Naruki Oshima — haptic green
Past: November 7 → December 21, 2013
With a well-established international reputation, Japanese photographer Naruki Oshima (born in 1963, Osaka, Japan) is especially known for his work Reflections, fascinating images of contemporary glass façades that, thanks to the quality of straightforward four by five film photography with subtle digital reworking, unsettle the perception of our environment. Despite the pictures’ clearly urban setting, nature is nonetheless present, filtering in through the transparent surfaces and imposing its presence on building sites.
Nature is even more present in the haptic green series currently exhibited at NextLevel gallery. In this series, entirely focused on the natural landscape, Naruki Oshima applies a complex technical process that allows him to deconstruct an image into more than two hundred elements, from which he then reconstructs a new image. The process he uses is like a scan: with the camera fixed at a precise point, the artist methodically shoots a series of images starting from the bottom left corner of the frame, up to the top right-hand side. In reassembling the shots, Oshima works meticulously to correct distortions created by the fixed camera angle and to erase overlaps, in order to give the impression of a single image, a single shot. It is nonetheless a long way from the traditional process of collage whereby each element retains its own identity in a deliberate overlapping process.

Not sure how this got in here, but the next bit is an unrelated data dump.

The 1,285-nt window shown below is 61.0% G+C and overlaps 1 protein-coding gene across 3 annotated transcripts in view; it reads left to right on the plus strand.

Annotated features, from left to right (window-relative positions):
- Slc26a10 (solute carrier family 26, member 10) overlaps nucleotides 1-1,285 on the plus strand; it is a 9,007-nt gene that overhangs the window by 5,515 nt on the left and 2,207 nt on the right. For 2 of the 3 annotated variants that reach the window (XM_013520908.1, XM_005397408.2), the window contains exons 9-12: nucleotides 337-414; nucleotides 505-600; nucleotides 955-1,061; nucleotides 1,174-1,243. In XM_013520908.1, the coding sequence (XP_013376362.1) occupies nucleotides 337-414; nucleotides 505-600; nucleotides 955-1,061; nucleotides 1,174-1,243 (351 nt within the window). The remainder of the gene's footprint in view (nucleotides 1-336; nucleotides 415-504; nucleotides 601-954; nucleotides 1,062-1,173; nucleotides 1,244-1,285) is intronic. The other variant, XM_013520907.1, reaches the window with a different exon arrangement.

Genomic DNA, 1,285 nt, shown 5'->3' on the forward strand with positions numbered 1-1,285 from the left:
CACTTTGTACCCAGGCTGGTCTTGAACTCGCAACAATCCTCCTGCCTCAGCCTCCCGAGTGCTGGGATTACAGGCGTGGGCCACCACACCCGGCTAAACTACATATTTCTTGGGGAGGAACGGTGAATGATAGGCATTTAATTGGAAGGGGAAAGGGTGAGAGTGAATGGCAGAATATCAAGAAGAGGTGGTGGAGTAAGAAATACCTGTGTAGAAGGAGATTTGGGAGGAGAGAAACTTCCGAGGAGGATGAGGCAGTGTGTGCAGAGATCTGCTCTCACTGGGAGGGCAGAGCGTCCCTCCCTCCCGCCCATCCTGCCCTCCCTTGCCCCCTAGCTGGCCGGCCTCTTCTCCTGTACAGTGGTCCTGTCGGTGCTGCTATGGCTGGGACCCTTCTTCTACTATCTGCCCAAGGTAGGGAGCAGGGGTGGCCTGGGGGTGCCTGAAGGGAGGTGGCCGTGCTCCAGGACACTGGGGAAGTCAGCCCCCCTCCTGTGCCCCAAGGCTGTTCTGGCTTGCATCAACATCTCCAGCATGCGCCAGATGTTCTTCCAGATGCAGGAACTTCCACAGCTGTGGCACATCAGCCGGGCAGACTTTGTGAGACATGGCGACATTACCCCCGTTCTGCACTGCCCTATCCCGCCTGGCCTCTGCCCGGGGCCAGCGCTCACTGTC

Naruki Oshima redistributes the image’s composing elements, combining close ups with long distance frames, mixing focused with blurred. The result poses a challenge to both Western perspectivist culture and to the flat tones typical of Japanese art. For Naruki Oshima’s art follows a path somewhere in between, with rich layered surfaces and spaces of incredible depth, but in solid, flat tones. Background is brought to the surface; frontiers between different planes are abolished. By subtly twisting our spatial notions and habits, the artist creates a strange new world. He also invokes temporality by trying to capture the fleeting impression left by a place seen only briefly, like a landscape passing before the windows of a train or a car. This sense of the ephemeral, recurrent in Japanese culture, allows us to overcome our perceptive barriers and discover, in the interstices, new possibilities, a new time-space approach to the world.
Naruki Oshima’s photography requires us to focus, to pay attention: to enter into the image, the viewer must be receptive to its hypnotic calm and to the subtle signs that provide the keys. But he or she can also gently glide over the image, without trying to decode its mysterious aura. This is where Oshima reinvents the notion of haptic: usually defined as the process of recognizing objects through touch, he uses it to refer to a visual, retinal tactility.
For we want to reach out and touch these apparently living trees, trapped beneath the Plexiglas. The strength of the images lies in their capacity to create, through sophisticated artistic enquiry, a new perspective on the world that the artist triggers by deliberately destabilizing our preformatted gaze. The process also scrambles our cognitive capacity to understand an image, usually by approaching or retreating from it in order to better understand.
When Naruki Oshima photographs a subject, it becomes a conceptual form, a block of colour, an interplay of light and shade. It nonetheless retains a link to reality that is both tenuous and dense. One cannot apply a sociocultural framework to read his images, yet neither are they pure abstraction. It is in this subtle tension between opposites that a possible and fascinating unknown can emerge.
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